Institutional Equity Sales

Where can a role like this lead? Are you pretty much stuck if you take a job like this?

Not really sure where it can lead. I know the institutional equity salespeople within my firm know hardly anything about any of the companies they are pushing.

not like a broker, i am assuming there is not a lot of coldcalling involved?

It depends. You probably wouldn’t be coldcalling random buyside institutions but rather calling your current clients and maintaining relationships. Then you’re calling them up whenever you have an “actionable idea” from the analysts or you want to invite them to a company’s marketing presentation/meetings. The compensation to work ratio seems high from what I’ve seen them do.

Ratio sounds great to me! Sign me up

If I had any inclination or ability to be in sales then I would be.

> Where can a role like this lead? Sales person -> manager of sales person -> manager of that manager -> etc. > Are you pretty much stuck if you take a job like this? No, but you might get stuck in sales in general if you do it for a long time. If that’s what you want to do, then it’s not necessarily bad.

Would you just be boozing clients up in this type of job? Would the CFA be helpful? What would the comp be? Assuming mid level (~200-400k?)

CFA would be very helpful. and keep in mind they are not hiring people off the streets… most come up working under someone… comp can be very good if you work for a good firm

A good sales guy is usually a good analyst too. One that can justify the calls he makes and ruffle through the bullshit the analyst sometimes writes (they have to please the IB guys by writing favourable reports too). Idea generation is key and you need to be able to look out for the benefit of your clients (investment mandates, current portfolio allocations etc) and for the frim/traders (what positions they have and what price did they stick their necks out on). Tricky balancing act. Apparently if your consistency is above 50% (more right calls than wrong) you should be fine. However, I’m not in the industry and am only stating what has been told to me from sales guys I have had informational meetings with.

MBA > CFA for sales.

Hello Mister Walrus Wrote: ------------------------------------------------------- > Big b00bs > MBA > CFA for sales. I fixed your post.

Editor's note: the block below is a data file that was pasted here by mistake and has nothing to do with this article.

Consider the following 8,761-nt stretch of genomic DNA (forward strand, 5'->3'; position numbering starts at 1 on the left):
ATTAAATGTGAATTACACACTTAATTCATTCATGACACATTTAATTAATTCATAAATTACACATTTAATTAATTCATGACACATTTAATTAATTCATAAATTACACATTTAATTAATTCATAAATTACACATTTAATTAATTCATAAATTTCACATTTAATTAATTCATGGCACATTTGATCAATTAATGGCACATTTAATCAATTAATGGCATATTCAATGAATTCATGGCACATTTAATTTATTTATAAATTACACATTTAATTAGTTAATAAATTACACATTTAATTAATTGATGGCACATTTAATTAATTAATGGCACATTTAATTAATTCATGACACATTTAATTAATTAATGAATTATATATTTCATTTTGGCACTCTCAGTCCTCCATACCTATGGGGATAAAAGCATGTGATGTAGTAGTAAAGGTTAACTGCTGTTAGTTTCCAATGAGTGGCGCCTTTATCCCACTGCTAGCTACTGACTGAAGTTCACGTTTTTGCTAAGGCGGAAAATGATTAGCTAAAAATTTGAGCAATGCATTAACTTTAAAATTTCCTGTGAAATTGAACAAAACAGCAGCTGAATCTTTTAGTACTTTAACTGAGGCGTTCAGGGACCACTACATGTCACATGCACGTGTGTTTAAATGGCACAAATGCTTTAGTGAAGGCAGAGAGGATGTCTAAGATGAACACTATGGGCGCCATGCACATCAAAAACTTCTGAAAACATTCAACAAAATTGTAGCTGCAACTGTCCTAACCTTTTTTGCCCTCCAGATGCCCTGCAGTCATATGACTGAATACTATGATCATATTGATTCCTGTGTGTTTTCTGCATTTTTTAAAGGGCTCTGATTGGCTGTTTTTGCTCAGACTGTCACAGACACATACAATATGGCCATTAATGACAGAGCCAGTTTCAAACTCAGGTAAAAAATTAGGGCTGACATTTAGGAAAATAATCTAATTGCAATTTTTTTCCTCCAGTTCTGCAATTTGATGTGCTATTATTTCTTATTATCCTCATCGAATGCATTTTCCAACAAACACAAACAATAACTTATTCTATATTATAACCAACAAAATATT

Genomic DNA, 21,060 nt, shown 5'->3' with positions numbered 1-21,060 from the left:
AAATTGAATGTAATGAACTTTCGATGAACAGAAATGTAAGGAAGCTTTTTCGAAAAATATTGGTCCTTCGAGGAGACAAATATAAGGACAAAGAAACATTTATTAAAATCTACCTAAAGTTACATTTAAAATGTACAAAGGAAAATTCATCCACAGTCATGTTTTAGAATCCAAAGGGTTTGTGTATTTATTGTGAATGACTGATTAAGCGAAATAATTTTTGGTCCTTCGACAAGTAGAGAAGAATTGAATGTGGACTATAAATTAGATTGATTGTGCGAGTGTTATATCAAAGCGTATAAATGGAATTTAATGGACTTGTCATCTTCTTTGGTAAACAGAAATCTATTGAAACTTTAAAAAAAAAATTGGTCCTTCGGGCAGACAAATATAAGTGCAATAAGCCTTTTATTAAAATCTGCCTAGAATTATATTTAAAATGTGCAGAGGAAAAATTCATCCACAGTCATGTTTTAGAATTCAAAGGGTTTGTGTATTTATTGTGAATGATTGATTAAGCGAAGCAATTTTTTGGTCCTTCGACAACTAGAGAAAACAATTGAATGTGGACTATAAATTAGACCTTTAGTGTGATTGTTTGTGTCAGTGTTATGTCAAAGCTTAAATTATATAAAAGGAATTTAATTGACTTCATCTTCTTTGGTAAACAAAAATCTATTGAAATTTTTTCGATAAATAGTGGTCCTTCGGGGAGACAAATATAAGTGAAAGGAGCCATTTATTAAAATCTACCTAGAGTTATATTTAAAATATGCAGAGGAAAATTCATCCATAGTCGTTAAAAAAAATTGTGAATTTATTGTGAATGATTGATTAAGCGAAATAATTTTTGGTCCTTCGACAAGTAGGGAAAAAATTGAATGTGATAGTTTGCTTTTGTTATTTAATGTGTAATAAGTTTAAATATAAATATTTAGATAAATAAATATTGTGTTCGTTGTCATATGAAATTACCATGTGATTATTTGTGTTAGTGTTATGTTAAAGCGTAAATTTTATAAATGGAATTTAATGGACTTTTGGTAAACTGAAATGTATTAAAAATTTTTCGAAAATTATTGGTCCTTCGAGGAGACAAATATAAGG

Agree with above. I know an institutional equity sales woman that makes bank because she speaks well, keeps up with clients, and is very attractive. Let’s face it: old, bald men like to feel youthful again.

^ Agree. There’s a whole chapter devoted to this in the book “Traders, Guns, and Money”.

NYCAnalyst86 Wrote: ------------------------------------------------------- > ^ Agree. > > There’s a whole chapter devoted to this in the > book “Traders, Guns, and Money”. What was the most interesting book? The above or The Practical guide to Wall street (equities and derivatives)?

I haven’t read the Practical Guide to Wall Street. I skimmed over it for 45 seconds at Barnes and Noble and it seems interesting. To me, Traders, Guns, and Money is more of a narrative - it is like Liar’s Poker. In contrast, the Practical Guide to Wall Street is more like an encyclopedia - it is like if Wall Street had it’s own Wikipedia, this would be it. So in conclusion, Traders, Guns, and Money would be very interesting reading material on the commute to/from work, while The Practical Guide to Wall Street seems like it would serve as an excellent desk reference.

storko Wrote: ------------------------------------------------------- > Where can a role like this lead? It really depends on the role and the firm. CFA is definitely helpful, probably more so than average MBA (I don’t see to many top MBA in this department…they would probably advertise it) since it’s standardized and you can put it after your name without looking like a douche. I know a guy who was a SS sales person. He was pretty young at the time and is generally a likable guy, so he built some really good relationships with a lot of PMs. One of them took a chance and gave him a junior analyst job, and now after about four years he is a full analyst and the product is owning. Of course, you could also like sales and stick with that. Career is what you make it. Get out there and win.